Figure 1: Chart that shows the development of [extraction] cost of oil and interest rates (US 10 Year Treasuries) has developed since 2000 and a likely trajectory for oil extraction costs.

Figure 1: Chart that shows the development of [extraction] cost of oil and interest rates (US 10 Year Treasuries) has developed since 2000 and a likely trajectory for oil extraction costs.

Both lines are SIGNALS, and most likely plan their future based on only one of them.

The 10 Year Treasury (or similar) rate is the reference used for amongst other things to set interest rate for mortgages. Most now, aware of it or not, base their future plans on the expectations to developments of the 10 Year Treasury.

What is now playing out in the oil market may be described as below;

Low interest rates [stimulates debt growth] => Pulls demand forward => Oversupply => Deflation

How will the interest rate develop in the future?

This is important as the present huge global debt overhang weighs heavily in the consumers’ balance sheets and their affordability for costlier oil. It is also important for oil companies’ long term planning to bring costlier oil to the market.

A lasting, low rate makes higher debt loads manageable. Interest rates works both sides of the demand/supply equation.

A higher interest rate will have serious implications for highly leveraged consumers and oil companies.

The dynamics may be described as below:

Higher interest rate => lowers demand => downward pressure on price [deflation] => makes it harder for [highly leveraged] consumers/oil companies to service their debt overhang => lowers investments to develop costlier supplies

At some point in time the present oil supply overhang will come to an end. This will become reflected in a higher price.

The timing of these events creates uncertainties and the agile and financial strong oil companies will sweat out a lasting low oil price.

Few are aware of that the costs of accessing our real capital (like oil) that runs our economies are rapidly increasing.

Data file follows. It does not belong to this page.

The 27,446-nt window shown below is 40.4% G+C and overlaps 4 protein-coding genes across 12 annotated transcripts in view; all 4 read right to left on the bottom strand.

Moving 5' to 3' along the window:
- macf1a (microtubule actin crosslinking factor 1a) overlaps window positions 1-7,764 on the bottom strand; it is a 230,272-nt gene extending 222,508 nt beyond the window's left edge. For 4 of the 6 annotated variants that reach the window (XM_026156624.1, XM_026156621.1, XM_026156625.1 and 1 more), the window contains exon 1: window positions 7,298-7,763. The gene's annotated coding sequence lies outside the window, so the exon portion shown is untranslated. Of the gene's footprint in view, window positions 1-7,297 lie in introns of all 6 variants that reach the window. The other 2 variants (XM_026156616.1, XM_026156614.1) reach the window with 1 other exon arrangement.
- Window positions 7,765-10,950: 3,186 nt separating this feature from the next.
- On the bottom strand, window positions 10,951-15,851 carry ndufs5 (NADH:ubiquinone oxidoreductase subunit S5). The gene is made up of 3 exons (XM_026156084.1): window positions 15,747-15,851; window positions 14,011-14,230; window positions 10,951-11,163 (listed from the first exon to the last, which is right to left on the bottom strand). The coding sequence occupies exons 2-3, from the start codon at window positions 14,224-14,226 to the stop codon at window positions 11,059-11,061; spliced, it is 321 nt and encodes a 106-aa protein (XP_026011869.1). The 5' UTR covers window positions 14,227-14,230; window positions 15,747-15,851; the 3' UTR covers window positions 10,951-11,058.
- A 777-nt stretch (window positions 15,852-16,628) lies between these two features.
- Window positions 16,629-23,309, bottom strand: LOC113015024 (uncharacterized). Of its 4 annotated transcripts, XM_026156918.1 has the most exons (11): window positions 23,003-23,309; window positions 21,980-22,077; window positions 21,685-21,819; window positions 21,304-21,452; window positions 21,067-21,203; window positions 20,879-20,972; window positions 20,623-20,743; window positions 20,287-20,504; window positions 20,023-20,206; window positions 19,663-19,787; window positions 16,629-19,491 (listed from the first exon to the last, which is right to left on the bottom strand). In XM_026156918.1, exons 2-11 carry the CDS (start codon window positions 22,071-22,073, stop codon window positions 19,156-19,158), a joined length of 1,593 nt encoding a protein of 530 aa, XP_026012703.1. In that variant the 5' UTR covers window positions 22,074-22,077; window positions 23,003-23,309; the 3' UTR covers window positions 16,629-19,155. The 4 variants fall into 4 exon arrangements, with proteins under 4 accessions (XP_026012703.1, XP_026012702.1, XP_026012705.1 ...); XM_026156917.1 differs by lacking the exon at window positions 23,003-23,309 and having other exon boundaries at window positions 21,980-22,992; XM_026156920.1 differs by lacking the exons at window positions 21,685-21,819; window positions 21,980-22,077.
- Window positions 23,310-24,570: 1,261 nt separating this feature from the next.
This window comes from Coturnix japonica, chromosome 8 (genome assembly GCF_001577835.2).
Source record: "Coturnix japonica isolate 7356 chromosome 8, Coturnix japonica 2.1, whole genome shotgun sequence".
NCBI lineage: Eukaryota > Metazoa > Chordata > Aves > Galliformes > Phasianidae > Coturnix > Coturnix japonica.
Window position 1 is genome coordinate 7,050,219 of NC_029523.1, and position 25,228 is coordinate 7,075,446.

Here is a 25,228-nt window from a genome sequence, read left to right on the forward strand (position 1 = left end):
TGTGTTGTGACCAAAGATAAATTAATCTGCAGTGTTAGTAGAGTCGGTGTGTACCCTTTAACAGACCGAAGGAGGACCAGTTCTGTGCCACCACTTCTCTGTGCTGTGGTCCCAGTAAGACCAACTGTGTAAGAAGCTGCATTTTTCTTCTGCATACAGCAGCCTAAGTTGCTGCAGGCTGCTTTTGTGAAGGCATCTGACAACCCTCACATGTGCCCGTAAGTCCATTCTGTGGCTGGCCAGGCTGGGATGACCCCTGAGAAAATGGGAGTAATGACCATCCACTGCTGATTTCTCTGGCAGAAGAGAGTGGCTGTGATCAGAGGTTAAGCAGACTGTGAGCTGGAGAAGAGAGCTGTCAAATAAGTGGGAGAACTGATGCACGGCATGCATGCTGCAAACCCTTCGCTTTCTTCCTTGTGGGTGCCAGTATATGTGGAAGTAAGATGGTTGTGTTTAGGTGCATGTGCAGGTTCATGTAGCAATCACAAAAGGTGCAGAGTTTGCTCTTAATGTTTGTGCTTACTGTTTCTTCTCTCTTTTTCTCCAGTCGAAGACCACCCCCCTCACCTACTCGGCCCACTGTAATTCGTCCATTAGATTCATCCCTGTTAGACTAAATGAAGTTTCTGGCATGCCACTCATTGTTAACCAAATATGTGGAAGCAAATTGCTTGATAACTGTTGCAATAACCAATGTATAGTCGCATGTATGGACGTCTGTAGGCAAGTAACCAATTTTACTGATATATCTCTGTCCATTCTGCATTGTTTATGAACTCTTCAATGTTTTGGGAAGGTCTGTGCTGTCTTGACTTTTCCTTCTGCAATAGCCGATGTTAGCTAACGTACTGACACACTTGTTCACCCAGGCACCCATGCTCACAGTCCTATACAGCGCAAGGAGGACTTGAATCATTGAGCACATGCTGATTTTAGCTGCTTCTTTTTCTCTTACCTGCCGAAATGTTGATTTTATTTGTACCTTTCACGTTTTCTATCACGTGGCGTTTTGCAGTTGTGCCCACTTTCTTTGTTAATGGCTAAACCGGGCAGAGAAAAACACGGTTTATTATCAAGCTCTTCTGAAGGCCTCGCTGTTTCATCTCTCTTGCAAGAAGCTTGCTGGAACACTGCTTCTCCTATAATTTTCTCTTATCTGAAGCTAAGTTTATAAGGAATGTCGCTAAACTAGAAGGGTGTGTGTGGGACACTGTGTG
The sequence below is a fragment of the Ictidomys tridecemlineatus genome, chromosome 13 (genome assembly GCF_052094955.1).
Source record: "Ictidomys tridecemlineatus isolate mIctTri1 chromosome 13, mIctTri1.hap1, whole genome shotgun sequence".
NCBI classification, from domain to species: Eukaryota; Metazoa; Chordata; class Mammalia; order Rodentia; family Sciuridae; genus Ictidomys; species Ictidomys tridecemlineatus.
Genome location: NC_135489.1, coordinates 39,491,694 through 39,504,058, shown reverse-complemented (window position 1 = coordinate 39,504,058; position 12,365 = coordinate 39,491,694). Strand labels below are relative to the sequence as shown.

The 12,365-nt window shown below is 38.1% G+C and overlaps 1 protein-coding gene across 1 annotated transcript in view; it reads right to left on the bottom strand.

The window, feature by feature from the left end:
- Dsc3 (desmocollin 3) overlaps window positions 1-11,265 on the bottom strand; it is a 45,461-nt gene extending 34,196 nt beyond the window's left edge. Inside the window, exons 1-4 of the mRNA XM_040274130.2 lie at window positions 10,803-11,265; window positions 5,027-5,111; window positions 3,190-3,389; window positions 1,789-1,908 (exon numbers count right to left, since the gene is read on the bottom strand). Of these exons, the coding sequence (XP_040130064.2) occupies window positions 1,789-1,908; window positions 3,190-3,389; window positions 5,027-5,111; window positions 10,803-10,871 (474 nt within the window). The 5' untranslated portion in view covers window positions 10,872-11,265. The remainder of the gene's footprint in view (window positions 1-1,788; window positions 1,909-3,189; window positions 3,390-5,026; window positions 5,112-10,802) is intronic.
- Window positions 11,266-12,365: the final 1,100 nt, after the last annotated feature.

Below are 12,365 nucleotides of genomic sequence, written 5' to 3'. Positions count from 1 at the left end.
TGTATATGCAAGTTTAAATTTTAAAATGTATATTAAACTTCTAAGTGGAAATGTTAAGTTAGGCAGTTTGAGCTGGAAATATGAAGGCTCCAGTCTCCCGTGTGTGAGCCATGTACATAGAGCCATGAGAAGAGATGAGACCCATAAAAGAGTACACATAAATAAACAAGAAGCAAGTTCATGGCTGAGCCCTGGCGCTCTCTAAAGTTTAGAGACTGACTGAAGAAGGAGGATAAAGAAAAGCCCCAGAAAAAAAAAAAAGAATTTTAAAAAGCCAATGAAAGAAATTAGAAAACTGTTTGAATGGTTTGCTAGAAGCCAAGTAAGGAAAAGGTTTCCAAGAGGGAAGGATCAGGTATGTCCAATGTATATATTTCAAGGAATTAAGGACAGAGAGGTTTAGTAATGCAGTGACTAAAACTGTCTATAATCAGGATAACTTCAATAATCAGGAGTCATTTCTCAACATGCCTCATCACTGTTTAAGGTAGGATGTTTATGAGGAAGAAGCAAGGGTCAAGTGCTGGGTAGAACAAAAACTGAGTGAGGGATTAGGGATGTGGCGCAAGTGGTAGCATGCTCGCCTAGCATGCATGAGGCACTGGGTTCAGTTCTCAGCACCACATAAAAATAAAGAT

What is different this time is that the oil price may remain lower for longer than the estimated full cycle break even costs for new developments.

The suggested path for costs is believed in the near term to come down as oil service companies have reduced their prices to shoulder the burden from the recent price collapse. Over time, the capacities of the service companies will become aligned with the demand for their services and products. At some point, as the oil price recovers and investments pick up, the market mechanisms will bring the prices from the service companies up as the service companies also need to make a profit to stay in business.

In figures 4 and 5 are shown how the combination of lower interest rates and a lasting, high oil price encouraged the oil companies to rapidly take on more debt to develop costlier oil on the expectations that consumers had remaining ability to take on more debt/credit to pay for this, thus allowing the oil companies to retire their debts.

The oil companies’ behavior in the recent decade is reminiscent of group think. Few expected the oil price to collapse, though the oil industry itself repeatedly point out the cyclical nature of the oil price.

The aggregate of developments (primarily driven by an amazing growth in the extraction of light tight oil [LTO]) gradually resulted in a supply overhang that made the oil price collapse.

The costs of extracting real capital, like oil, has been rapidly increasing, yet we are making decisions for the future as if it were decreasing, based on the price of capital (money). This is a short term phenomenon that will last until supply and demand become balanced.

The present situation with an apparent oil glut and low prices is a temporary false signal.

This may also be the case with the low interest rates.

The near future will reveal how the competition for available funds to service a still growing huge global debt overhang fare towards the need to fund developments of costlier oil.

Can an increasingly leveraged global economy handle both higher oil prices and interest rates and still remain on its growth trajectory?